The window in the south wall commemorating the Power family from Edermine, Co Wexford (Photograph: Patrick Comerford, 2015)

Saint Catherine’s was built in the 1850s to replace an earlier, octagonal shaped Georgian chapel that stood on the site. Canon John Laphen’s proposals for the new church were approved by his parishioners at a meeting called in February 1852 and chaired by Sir James Power (1800-1877) of Edermine, Co Wexford.

Power was the proprietor of Power’s Distillery, and in 1843 he had married Jane Eliza Talbot, a daughter of John Hyacinth Talbot and a first cousin of Maria Theresa Talbot, Countess of Shrewsbury. In 1851, at the age of 58, and almost 30 years after the death of his first wife, Anna Eliza Redmond, John Hyacinth Talbot married Power’s sister, Eliza. Perhaps through Power’s persuasive powers, Laphen’s plans were accepted immediately, and JJ McCarthy began work without delay: the foundation stone was laid on 30 June 1852 by Archbishop Cullen.

The restored open timbered roof in Saint Catherine’s (Photograph: Patrick Comerford, 2015)

McCarthy’s plans included a nave with open timbered roof, side aisles and chapel at an estimated cost of up to £9,000. The church was complete by March 1857 – apart from the upper portion of the tower and spire – and was dedicated on 30 June 1858. McCarthy’s intended tower was never completed, and the stub was finished off later with a machiolated parapet. The side elevations include perforated buttresses and trefoil aisle windows above the stone-roofed aisles.

The interior of Saint Catherine’s Church is plain. The impressive great East Window (1862) is by Frederick Settle Barff (1823-1886), a former Anglican priest who had converted to Roman Catholicism in 1852.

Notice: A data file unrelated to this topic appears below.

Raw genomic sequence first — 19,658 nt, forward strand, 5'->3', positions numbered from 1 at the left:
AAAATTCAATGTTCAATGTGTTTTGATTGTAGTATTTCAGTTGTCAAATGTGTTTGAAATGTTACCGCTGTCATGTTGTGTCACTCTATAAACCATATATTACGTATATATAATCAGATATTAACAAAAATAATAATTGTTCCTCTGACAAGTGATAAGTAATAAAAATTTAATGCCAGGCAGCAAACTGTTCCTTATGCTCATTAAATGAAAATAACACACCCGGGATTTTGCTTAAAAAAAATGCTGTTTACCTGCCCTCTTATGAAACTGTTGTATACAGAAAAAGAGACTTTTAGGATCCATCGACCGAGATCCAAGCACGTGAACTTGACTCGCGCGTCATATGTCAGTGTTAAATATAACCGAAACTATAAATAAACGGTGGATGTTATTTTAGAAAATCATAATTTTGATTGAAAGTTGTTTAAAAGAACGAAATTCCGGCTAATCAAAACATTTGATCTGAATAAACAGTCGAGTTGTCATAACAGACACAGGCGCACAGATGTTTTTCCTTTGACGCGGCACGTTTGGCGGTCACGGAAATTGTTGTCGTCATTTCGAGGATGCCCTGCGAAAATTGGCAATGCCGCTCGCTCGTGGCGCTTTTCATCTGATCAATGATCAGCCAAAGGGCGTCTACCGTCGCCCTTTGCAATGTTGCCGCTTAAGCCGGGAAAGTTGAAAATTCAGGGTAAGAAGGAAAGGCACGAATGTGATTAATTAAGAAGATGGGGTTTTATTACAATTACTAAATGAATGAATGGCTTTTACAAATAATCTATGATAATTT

The East Window was matched by an equally impressive West Window with perpendicular panelled tracery … just as Pugin advised McCarthy when it came to designing churches.

‘The Martyrdom of Saint Catherine of Alexandria,’ by William MacBride of Dublin, was in a similar position as the ‘Doom Painting’ in Saint Giles in Cheadle (Photograph: Patrick Comerford, 2010)

The painting in the architrave was in a similar place to the ‘Doom Painting’ in Cheadle, but the space has been left blank in the restoration work (Photograph: Patrick Comerford, 2015)

Indeed, Saint Catherine’s is, for all the world, like a poor man’s version of Saint Giles Church in Cheadle, Staffordshire, which Pugin regarded as his “perfect” work.

However, the painting in the architrave, separating the chancel from the nave, has not been restored. This painting depicted ‘The Martyrdom of Saint Catherine of Alexandria,’ and was by William MacBride of Dublin. It was in a similar position as the ‘Doom Painting’ in Pugin’s ‘perfect’ Cheadle, near Alton Towers, the Earl of Shrewsbury’s home in mid-Staffordshire.

Some of the unusual features in the church that have been retained though include a bust of Kevin Barry masquerading as a saint, which was installed in the early 1920s by a priest with strong nationalist views.

The bust of Kevin Barry, masquerading as a fresh-faced saint (Photograph: Patrick Comerford, 2015)

1 comment:

Florence Shields said...

Patrick, I have been greatly enjoying following you journal - or at least the parts of it shared by my friend (dating back to schooldays) Judith Barden.

I found your piece on St. Catherine's Church, Meath Street particularly interesting, because I am involved with the Augustinian Church up here in Drogheda, both as a member of the congregation and a Minister of the Word, and also as a Conservation Architect. I hope you will not mind that I posted some of your photographs on to the Drogheda Augustinian Facebook Page.

I know that many of our congregation will be interested in seeing them.

Kind regards, Florence Shields, Clogherhead, Drogheda.